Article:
I will keep it for family stuff and probably still take it with me as compact back-up or for tight spaces static shots.
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Old January 30th, 2008, 03:16 PM   #8
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Here's the "bottom line", the small cameras can give you extra usable angles for low dough. using it on a tripod for cutaways or whatever is a great option, and as noted it can provide a light easy to use camera for those times it's warranted, or for a second op. Also a decent backup if something happens to your #1.

Main potential "issue" is "camera envy" - in theory, "bigger is better", but once you know the limitations and advantages of each camera and shoot accordingly, I'll venture that 99.99% of viewers wouldn't notice much difference between the latest crop of HD cameras. Seen plenty of stuff shot by good camera guys with small cams, and it looks great.

As gearheads, we tend to dissect each feature and nuance, looking for all the flaws... better to use the gear, find out how to get the most out of it, and remember that we are our own worst critics and you won't likely find anyone else nearly as critical! I look back at couple of weddings I shot with some pretty low end camcorders, and while they may not be quite as striking as what I can shoot now, they aren't bad, and I know the friends I shot them for when starting out still think they are the greatest... the content works for them!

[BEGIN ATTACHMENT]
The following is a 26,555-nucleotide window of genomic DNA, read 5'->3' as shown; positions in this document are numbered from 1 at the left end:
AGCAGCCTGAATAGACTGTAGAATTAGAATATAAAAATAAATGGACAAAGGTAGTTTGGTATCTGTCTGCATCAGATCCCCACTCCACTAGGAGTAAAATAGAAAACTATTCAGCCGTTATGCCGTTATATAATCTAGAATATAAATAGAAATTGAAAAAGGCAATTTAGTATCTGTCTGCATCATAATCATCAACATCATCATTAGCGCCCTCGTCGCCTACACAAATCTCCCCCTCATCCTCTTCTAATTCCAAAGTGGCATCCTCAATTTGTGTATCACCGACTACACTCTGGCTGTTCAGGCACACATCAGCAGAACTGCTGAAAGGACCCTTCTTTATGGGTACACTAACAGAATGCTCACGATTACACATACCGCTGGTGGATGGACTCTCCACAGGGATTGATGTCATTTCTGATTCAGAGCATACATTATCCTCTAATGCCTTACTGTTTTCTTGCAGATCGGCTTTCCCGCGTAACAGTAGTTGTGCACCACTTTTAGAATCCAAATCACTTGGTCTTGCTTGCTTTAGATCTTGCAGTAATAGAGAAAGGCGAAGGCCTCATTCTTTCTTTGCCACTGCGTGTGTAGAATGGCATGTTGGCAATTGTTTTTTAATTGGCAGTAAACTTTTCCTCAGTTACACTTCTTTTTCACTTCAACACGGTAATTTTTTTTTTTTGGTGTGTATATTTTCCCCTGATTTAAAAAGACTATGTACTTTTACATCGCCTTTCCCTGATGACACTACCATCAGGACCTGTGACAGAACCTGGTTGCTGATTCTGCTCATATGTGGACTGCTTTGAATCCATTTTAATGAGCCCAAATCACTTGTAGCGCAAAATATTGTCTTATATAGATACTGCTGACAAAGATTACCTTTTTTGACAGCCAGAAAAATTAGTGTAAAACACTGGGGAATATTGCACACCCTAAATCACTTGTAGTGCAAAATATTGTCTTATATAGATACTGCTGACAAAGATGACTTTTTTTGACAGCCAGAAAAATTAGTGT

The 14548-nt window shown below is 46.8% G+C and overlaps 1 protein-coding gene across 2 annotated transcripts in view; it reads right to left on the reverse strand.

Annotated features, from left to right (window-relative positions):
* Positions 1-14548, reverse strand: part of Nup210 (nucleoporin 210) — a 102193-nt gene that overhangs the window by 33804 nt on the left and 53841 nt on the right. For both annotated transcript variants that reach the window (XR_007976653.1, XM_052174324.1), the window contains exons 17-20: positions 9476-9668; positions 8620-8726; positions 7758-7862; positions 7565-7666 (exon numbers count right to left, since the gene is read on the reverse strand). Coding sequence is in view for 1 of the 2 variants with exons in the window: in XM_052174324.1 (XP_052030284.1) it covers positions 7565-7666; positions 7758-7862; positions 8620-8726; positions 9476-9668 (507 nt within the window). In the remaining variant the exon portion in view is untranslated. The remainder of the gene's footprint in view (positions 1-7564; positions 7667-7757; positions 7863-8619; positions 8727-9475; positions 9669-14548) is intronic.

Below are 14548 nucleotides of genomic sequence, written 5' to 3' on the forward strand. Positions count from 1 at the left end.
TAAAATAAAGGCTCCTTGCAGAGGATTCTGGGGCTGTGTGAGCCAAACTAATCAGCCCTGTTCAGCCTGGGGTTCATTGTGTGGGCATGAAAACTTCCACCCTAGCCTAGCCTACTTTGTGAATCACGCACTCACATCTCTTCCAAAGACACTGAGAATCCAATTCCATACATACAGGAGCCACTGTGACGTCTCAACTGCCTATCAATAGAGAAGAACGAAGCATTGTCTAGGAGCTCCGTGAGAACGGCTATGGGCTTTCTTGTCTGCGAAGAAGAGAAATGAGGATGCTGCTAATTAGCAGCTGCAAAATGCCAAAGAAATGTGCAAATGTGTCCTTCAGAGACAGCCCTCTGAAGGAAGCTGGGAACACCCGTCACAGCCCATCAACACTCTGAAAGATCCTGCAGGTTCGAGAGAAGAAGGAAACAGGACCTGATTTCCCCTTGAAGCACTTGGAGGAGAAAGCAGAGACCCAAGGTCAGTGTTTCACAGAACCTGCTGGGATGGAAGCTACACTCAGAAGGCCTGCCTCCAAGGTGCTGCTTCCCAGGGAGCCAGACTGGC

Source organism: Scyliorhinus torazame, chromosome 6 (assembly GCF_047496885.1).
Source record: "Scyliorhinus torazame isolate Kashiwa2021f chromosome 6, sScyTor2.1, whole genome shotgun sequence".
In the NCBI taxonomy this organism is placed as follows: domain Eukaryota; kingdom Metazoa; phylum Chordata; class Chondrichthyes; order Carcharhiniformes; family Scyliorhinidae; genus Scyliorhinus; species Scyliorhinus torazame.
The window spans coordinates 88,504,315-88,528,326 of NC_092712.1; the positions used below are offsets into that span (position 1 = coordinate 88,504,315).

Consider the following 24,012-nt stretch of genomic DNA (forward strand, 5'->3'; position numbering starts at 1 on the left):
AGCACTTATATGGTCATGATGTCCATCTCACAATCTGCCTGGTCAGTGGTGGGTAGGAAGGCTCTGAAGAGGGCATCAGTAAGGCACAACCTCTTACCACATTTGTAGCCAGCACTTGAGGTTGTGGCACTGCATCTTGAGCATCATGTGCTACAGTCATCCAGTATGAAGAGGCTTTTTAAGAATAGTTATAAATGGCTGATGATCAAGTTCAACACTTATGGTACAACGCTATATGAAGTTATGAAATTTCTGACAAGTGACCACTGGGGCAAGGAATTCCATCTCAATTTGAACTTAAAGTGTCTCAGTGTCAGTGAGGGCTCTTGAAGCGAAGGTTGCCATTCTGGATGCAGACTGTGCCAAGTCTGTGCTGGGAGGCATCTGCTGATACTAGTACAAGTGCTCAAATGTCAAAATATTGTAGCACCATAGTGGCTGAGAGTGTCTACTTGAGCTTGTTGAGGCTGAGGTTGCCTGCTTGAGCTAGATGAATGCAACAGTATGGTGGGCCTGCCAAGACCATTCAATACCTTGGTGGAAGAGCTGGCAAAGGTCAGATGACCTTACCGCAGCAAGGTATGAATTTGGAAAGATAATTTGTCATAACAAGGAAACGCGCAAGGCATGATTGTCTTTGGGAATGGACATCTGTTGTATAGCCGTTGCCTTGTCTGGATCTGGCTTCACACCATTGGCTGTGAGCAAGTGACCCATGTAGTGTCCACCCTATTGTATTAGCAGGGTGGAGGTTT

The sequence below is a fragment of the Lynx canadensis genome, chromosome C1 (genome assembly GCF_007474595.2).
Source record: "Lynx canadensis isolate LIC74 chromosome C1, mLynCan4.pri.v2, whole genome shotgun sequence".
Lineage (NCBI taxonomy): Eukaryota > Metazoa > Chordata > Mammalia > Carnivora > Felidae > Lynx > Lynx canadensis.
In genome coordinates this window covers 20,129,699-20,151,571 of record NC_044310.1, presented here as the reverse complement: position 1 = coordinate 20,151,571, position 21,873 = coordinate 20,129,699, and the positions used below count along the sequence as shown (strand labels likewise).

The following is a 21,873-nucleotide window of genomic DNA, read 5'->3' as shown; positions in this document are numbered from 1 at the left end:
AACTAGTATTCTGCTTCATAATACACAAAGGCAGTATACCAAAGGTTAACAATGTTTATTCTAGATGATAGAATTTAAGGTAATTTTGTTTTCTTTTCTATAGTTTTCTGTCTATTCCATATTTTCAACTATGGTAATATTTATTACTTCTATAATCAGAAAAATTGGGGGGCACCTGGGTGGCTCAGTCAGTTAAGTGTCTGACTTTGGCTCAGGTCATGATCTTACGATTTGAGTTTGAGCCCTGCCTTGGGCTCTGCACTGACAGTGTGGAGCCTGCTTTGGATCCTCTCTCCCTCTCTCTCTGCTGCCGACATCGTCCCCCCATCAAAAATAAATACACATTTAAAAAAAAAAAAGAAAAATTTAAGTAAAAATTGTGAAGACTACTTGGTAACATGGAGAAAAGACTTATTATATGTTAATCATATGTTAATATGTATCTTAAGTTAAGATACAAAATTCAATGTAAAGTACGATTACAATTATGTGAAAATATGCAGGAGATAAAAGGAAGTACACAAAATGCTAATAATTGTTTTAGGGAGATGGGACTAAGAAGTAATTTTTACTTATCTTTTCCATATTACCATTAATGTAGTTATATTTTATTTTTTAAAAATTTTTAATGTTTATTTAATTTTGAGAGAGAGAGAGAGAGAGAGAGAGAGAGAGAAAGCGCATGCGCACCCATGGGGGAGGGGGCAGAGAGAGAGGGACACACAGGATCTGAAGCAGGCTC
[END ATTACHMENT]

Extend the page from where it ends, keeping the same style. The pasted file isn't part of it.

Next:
As Taky noted, you can deck thesmall cams out to look impressive enough that they will pass as "pro" - most people don't know the difference once you add a mic and WA... I get good remarks when using a small cam decked out, and I'm more comfortable with a smaller discrete cam - I can book for less $, deliver 90-95% plus of the picture quality as I know what the small cams can do, and it's a good $/value proposition.